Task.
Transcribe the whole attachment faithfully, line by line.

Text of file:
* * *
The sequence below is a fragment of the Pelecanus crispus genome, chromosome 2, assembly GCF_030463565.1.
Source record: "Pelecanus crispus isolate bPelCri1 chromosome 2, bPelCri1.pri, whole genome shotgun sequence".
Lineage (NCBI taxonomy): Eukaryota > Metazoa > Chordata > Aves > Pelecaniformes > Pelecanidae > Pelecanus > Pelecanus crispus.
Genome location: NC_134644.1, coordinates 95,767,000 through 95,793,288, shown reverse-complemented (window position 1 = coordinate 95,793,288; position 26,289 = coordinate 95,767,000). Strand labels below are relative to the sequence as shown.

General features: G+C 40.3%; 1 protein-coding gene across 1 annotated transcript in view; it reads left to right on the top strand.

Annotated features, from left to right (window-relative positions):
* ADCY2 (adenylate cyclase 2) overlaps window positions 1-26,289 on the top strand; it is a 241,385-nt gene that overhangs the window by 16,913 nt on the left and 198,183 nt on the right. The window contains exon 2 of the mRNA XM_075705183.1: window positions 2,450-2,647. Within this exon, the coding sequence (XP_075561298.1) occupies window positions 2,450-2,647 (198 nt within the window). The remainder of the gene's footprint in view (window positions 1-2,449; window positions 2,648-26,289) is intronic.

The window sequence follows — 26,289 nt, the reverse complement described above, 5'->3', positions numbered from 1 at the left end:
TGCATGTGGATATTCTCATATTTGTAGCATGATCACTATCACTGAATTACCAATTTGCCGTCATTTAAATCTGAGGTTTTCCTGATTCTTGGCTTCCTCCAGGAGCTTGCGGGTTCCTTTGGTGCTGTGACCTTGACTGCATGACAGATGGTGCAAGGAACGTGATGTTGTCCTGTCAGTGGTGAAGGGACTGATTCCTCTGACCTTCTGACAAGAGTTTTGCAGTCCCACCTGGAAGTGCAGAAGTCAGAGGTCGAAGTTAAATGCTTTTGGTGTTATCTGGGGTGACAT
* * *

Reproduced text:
The sequence below is a fragment of the Pelecanus crispus genome, chromosome 2, assembly GCF_030463565.1.
Source record: "Pelecanus crispus isolate bPelCri1 chromosome 2, bPelCri1.pri, whole genome shotgun sequence".
Lineage (NCBI taxonomy): Eukaryota > Metazoa > Chordata > Aves > Pelecaniformes > Pelecanidae > Pelecanus > Pelecanus crispus.
Genome location: NC_134644.1, coordinates 95,767,000 through 95,793,288, shown reverse-complemented (window position 1 = coordinate 95,793,288; position 26,289 = coordinate 95,767,000). Strand labels below are relative to the sequence as shown.

General features: G+C 40.3%; 1 protein-coding gene across 1 annotated transcript in view; it reads left to right on the top strand.

Annotated features, from left to right (window-relative positions):
* ADCY2 (adenylate cyclase 2) overlaps window positions 1-26,289 on the top strand; it is a 241,385-nt gene that overhangs the window by 16,913 nt on the left and 198,183 nt on the right. The window contains exon 2 of the mRNA XM_075705183.1: window positions 2,450-2,647. Within this exon, the coding sequence (XP_075561298.1) occupies window positions 2,450-2,647 (198 nt within the window). The remainder of the gene's footprint in view (window positions 1-2,449; window positions 2,648-26,289) is intronic.

The window sequence follows — 26,289 nt, the reverse complement described above, 5'->3', positions numbered from 1 at the left end:
TGCATGTGGATATTCTCATATTTGTAGCATGATCACTATCACTGAATTACCAATTTGCCGTCATTTAAATCTGAGGTTTTCCTGATTCTTGGCTTCCTCCAGGAGCTTGCGGGTTCCTTTGGTGCTGTGACCTTGACTGCATGACAGATGGTGCAAGGAACGTGATGTTGTCCTGTCAGTGGTGAAGGGACTGATTCCTCTGACCTTCTGACAAGAGTTTTGCAGTCCCACCTGGAAGTGCAGAAGTCAGAGGTCGAAGTTAAATGCTTTTGGTGTTATCTGGGGTGACAT